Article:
Sarah Palin: Disrupting PR and News Cycles
I never thought I'd say this but Sarah Palin should be given credit for being disruptive. One doesn't have to agree with her politics to understand that she is infuriating the media by refusing to play their game. Unless "the media" can be distilled down to Fox News of course. She's out to change the game.
So how's she being disruptive? Let's start here - “I don’t think I owe anything to the mainstream media,” Ms. Palin said in an interview with Greta Van Susteren of Fox News. That was straight from her quiver, her usual swipe at the "mainstream media" but she didn't stop there. Here's what she was up to last week:
She continued along on her bus tour while refusing to tell journalists where she was heading next. Because of that refusal she's apparently "breaching the rules," the unwritten ones that say she ought to be sharing her logistical travel plans and appearances. Palin loves trashing the rules, she's probably also loving the mayhem as reporters try and tail her bus wherever it's heading. See Sarah Palin's Tour a Rolling Menace.
She battered Mitt Romney's well laid media plans, planned and leaked in advance to the media, to announce his official campaign for President - in an interview afterwards he said, “Palin really didn’t ruin my day.” Yes she did, she, not he, ended up on the front page of the Union Leader. Here's a nice Twitter pic of it.
Apparently by showing up on the same day as Mitt, she "breached campaign decorum" according to some in the Republican party. As the New York Times pointed out, "He (Romney) had designated Thursday as his “announcement day,” and, the decorum police felt, the rest of the field was obliged to stay out of the way in deference to the “unwritten rule” that says Mr. Romney should have the stage to himself on these special occasions. Likewise, the political media was obliged to treat Mr. Romney’s impeccably choreographed non-news event as a news event. And everyone pretty much abided by their designated “unwritten rules;” everyone except Mrs. Palin, for whom “unwritten rules” are just another category of the political orthodoxy to run over like roadkill."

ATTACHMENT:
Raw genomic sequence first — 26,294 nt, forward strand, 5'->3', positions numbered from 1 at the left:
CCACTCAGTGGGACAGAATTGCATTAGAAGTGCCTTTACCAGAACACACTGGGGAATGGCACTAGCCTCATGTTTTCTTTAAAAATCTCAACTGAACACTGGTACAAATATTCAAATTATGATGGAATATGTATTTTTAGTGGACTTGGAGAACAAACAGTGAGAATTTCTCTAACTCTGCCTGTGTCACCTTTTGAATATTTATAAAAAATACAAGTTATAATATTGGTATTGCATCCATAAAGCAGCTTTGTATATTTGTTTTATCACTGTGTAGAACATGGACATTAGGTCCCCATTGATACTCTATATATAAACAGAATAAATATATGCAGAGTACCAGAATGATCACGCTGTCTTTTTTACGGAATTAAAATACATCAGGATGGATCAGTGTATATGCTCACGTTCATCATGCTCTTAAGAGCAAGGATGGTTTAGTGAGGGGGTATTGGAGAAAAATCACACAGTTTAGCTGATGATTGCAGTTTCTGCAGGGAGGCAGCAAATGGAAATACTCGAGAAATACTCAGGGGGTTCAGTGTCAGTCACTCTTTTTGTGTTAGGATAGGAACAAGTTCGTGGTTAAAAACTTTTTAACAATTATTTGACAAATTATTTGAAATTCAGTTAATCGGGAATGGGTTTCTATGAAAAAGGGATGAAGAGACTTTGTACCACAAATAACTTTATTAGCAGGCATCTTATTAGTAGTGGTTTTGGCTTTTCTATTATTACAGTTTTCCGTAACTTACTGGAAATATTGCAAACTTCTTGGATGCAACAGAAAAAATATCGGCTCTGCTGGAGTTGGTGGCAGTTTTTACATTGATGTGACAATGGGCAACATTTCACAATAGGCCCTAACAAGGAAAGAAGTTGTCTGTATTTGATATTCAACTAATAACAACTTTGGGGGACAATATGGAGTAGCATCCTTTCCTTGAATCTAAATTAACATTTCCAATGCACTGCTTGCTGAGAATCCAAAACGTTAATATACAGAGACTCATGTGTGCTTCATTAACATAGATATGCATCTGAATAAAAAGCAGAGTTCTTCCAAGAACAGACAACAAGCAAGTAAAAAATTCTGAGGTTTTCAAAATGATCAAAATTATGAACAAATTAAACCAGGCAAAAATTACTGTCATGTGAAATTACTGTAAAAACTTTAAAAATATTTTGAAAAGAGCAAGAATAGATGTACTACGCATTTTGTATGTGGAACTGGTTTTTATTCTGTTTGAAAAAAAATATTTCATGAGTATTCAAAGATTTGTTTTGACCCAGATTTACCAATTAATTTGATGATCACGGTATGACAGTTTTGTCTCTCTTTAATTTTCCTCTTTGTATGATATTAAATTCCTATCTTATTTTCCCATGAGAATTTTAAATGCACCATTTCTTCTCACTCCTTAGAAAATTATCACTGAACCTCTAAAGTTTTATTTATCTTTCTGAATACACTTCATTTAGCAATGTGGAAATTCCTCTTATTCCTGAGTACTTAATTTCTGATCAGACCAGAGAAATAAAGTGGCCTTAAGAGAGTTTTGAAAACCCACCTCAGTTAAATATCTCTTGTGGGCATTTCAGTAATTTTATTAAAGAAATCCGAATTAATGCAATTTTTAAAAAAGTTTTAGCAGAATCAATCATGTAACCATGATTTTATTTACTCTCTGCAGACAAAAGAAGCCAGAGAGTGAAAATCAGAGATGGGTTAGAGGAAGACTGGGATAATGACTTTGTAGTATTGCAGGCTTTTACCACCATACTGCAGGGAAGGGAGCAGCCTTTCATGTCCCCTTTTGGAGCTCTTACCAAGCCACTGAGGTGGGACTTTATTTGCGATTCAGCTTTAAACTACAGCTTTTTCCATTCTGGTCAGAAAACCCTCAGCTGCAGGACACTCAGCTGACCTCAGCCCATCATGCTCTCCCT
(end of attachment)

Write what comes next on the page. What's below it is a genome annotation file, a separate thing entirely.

In the same NYT piece we are told that on encountering a Sarah Palin impersonator in Boston she instructed her to “go talk to all these reporters” on her behalf. I wonder what they made of that?
She is a pro at selling herself through media and the more she bites the hands that feed, they always ask for more. Pretty smart I reckon. Palin may or may not be running for President anytime soon but whatever she chooses to do it will be on her own terms. As she asked Ms Van Susteren, why should she “orchestrate” and “script” everything for the media’s ease? “We’ll basically write a story for you, media, about what we are doing every day,” Ms. Palin said sarcastically."
Some of this rings a bell. Once upon a time PR people spoon fed the media. Their tightly controlled messaging was not to be tampered with unless you were happy to be removed from the list. The media lapped it up and played along accordingly. Just as Palin points out that there should be no need for her to meet the requirements of media today, media should be catching on that Palin is a one-woman content machine, operating full-tilt in an Internet age. She is outsmarting them left, right and centre (pun intended.)
Let's not forget that President Obama, when he was running for the Democratic nomination, also bucked some of the rules and he managed to pull off what the Democratic establishment thought was impossible - be nominated and win the presidency. Perhaps Sarah Palin will run, and run entirely by her own rules. Why not? If those who wish to maintain "decorum" and contain each candidate through the nomination process, and when they are nominated go on to "manage" the candidate every day, who really is the candidate? The person trying to win the presidency or the party handlers behind the candidate? I think we know the answer to that one.
So does Sarah Palin. In a word she is bamboozling the political media and the Republican party institution, laying bare their need for predictable timetables and official press releases, refusing to be a predictable, "normal" candidate and refusing to consent to "playing by the rules." What she is doing is being disruptive - challenging the clichés, putting pressure on outmoded systems and refusing to blink. And she's not even officially "running" yet.
Still, running wildly around the countryside without at least a modicum of supervision does sometimes mean that Palin will make enormous gaffes as she did with her revisionist history lesson.
It could be an interesting "campaign season."